www.brussel.be now also using machine translation on its website.
Thread poster: Michael Beijer

Michael Beijer  Identity Verified
United Kingdom
Local time: 08:59
Member (2009)
Dutch to English
+ ...
May 17, 2013

'Public Welfare Centre (CPAS-OCMW) of Brussels

This page has been automatically translated from French into English by a translation software. Automatic translations are not as accurate as translations made by professional human translators. Nevertheless these pages can help you understand information published by the City of Brussels.

The Public Welfare Centre was formerly called the Committee of Welfare Services or the Public Centre of Social Security. The Public Welfare Centre is now called CPAS in French and OCMW in Dutch. It has a role which is defined in article 1 of the law of the CPAS.

This article indicates: every person is entitled to social security. This aims at allowing each to lead a life in compliance with human dignity. Public centres of social security are created which, in the conditions determined by the present law, have to assure this help.

The CPAS manages in particular the granting of the guaranteed minimum income (formerly minimex).

Besides, the CPAS of Brussels intervenes in housing (including old persons and homes of rest and care), socio-professional insertion, psychosocial accompaniment (drug users), debt mediation, aid to homeless persons, young people, families or old persons at home, persons with a handicap...' (http://www.brussels.be/artdet.cfm/4780 )


I was just looking for an English translation of 'Openbaar Centrum voor Maatschappelijk Welzijn (OCMW)' and was nosing around through various Google results when I saw what looked like might be an official translation on an official-looking website. However, when I went to the website (www.brussels.be ) to check I saw:

'This page has been automatically translated from French into English by a translation software. Automatic translations are not as accurate as translations made by professional human translators. Nevertheless these pages can help you understand information published by the City of Brussels.'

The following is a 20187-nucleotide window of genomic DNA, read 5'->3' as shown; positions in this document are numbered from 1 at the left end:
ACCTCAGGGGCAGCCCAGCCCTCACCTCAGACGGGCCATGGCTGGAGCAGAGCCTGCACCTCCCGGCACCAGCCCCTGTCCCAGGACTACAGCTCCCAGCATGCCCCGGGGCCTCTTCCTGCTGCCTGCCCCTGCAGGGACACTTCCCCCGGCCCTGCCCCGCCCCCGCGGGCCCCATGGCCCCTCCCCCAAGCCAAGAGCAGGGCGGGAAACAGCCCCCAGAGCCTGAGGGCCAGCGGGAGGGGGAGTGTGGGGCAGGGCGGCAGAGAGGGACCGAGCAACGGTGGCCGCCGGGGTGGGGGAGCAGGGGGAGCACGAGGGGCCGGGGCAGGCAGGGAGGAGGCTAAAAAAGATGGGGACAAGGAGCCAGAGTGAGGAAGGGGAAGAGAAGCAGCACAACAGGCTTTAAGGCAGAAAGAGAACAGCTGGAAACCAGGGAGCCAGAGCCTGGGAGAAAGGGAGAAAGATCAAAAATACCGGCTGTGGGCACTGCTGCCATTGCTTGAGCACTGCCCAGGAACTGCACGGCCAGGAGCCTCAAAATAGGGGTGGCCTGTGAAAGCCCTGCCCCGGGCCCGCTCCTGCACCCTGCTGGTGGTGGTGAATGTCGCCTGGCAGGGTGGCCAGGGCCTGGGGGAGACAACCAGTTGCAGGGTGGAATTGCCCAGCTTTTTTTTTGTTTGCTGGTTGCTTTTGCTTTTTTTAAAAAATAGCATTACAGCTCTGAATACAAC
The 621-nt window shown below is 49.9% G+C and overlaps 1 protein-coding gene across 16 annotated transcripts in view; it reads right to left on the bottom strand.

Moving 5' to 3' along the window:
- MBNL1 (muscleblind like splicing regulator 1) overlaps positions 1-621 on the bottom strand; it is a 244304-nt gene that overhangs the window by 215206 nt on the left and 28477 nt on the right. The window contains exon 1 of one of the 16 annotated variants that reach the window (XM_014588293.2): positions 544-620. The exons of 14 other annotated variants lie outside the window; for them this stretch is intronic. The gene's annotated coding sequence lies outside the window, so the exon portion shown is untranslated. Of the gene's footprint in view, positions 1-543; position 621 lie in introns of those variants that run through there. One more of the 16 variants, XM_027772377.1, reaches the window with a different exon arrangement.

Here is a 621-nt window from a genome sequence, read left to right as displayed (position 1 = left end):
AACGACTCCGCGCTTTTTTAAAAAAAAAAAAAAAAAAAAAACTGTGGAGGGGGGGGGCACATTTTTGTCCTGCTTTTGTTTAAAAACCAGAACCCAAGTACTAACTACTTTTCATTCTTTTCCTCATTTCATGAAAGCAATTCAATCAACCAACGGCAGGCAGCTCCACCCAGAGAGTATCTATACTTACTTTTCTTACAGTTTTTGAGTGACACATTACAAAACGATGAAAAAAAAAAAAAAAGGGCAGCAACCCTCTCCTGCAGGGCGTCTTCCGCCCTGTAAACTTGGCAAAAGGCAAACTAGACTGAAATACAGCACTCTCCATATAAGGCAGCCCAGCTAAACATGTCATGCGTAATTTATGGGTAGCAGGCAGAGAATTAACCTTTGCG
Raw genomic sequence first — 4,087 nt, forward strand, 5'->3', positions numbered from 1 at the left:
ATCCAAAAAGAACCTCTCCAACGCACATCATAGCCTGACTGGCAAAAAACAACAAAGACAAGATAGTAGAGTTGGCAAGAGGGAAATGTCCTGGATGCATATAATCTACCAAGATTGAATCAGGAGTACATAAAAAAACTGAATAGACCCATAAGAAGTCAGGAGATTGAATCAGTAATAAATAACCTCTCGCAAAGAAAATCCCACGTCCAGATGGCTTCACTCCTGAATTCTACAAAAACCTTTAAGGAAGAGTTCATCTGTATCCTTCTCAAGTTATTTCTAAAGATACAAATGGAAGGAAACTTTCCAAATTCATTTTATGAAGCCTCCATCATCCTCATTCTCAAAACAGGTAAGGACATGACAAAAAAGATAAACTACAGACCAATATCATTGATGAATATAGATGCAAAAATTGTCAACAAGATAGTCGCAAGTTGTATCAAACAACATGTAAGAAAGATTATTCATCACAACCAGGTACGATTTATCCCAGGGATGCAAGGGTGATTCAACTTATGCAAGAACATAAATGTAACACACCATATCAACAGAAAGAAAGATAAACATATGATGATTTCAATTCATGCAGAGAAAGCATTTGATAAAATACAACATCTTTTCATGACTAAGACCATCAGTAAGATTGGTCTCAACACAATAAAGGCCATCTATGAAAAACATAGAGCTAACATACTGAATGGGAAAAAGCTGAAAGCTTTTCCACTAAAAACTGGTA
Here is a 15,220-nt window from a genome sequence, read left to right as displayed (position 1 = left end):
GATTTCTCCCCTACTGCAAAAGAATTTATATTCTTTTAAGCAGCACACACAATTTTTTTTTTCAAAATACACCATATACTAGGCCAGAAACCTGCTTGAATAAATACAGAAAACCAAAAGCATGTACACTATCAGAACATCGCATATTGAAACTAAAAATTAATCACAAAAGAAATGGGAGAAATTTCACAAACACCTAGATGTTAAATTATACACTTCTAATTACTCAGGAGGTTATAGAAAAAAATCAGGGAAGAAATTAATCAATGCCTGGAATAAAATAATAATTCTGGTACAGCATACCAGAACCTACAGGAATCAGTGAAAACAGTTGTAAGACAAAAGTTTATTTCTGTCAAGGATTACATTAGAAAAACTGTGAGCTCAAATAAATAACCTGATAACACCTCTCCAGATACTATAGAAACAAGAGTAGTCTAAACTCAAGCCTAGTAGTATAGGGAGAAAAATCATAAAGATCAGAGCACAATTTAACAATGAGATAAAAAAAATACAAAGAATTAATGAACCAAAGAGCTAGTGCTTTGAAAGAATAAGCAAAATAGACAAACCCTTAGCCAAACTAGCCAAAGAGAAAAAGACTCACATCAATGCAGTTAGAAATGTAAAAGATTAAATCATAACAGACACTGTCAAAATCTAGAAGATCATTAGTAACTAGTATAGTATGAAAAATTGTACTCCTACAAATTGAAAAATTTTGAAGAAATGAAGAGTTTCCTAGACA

. . . fast forward->

'The year 2100 will be in the midst of the age of the machine. If today we use machines everywhere for everything, then by 2100 they will go one step further: They will rule and decide. The goal of their society will be more and better machines, not more and better human lives, our objective today.

. . .

Some people will lead a marginal life on grounds not needed by the economy. Others will serve the system in areas where the machines are not good at: creativity and imagination. The machines will indeed exploit human slaves for art and science.

In less than 30, years the human population will shrink from 9 billion to a mere 100 million souls—the world population at the time of Aristotle.' (http://www.wfs.org/futurist/september-october-2012-vol-46-no-5/22nd-century-first-light/forecasts/when-machines )
icon_smile.gif


Michael


 

asia20002  Identity Verified
Poland
Local time: 09:59
English to Polish
+ ...
so correct May 17, 2013

It's just too correct, I can't believe that this is a machine translation.

 

Stuart Hoskins
Local time: 09:59
Czech to English
+ ...
Doomed, doomed I say May 18, 2013

After hearing a conference presentation on machine translation in 2008, I looked into this and predicted (for, verily, I am a great soothsayer) that most translators will have morphed into machine-translation reviewers by 2020. So far, I have found no one in the industry who supports this view (I haven't dug deep though - too worried about chopping off some of the noses on those heads buried in the sand).

Having said that, I don’t see how to jump ship. Interpreting? Google’s working on that. Back into teaching? My 10-year-old daughter was just off school for two months and learnt just as much (more?) by navigating the web, so perhaps teaching will become supervising.

As for machines taking over the world, I saw a programme on telly the other year where they said “don’t worry, robots will never be given a survival instinct” and, blow me down, I switched channels and heard “don’t worry, as a modern air traveller, you will not crash as the latest aircraft are programmed to survive at all costs…”


 

Kirsten Bodart  Identity Verified
United Kingdom
Local time: 09:59
Dutch to English
+ ...
Sometimes MT can work May 18, 2013

but I have the impression it largely depends on the language combination. Languages with too different word order from their target and not enough prepositions (use of cases instead) go invariably down the pan. Polish is one. Try and run a Wikipedia entry in Polish through Bing. Barely understandable. Czech on the other hand is slightly better.

I can imagine French to English could work quite well, because the word order is not very different, although there might be some issues with noun v -ing form.

But, on this disgrace: this is the sad state Belgium's public finances are in , especially in the Brussles region.


 


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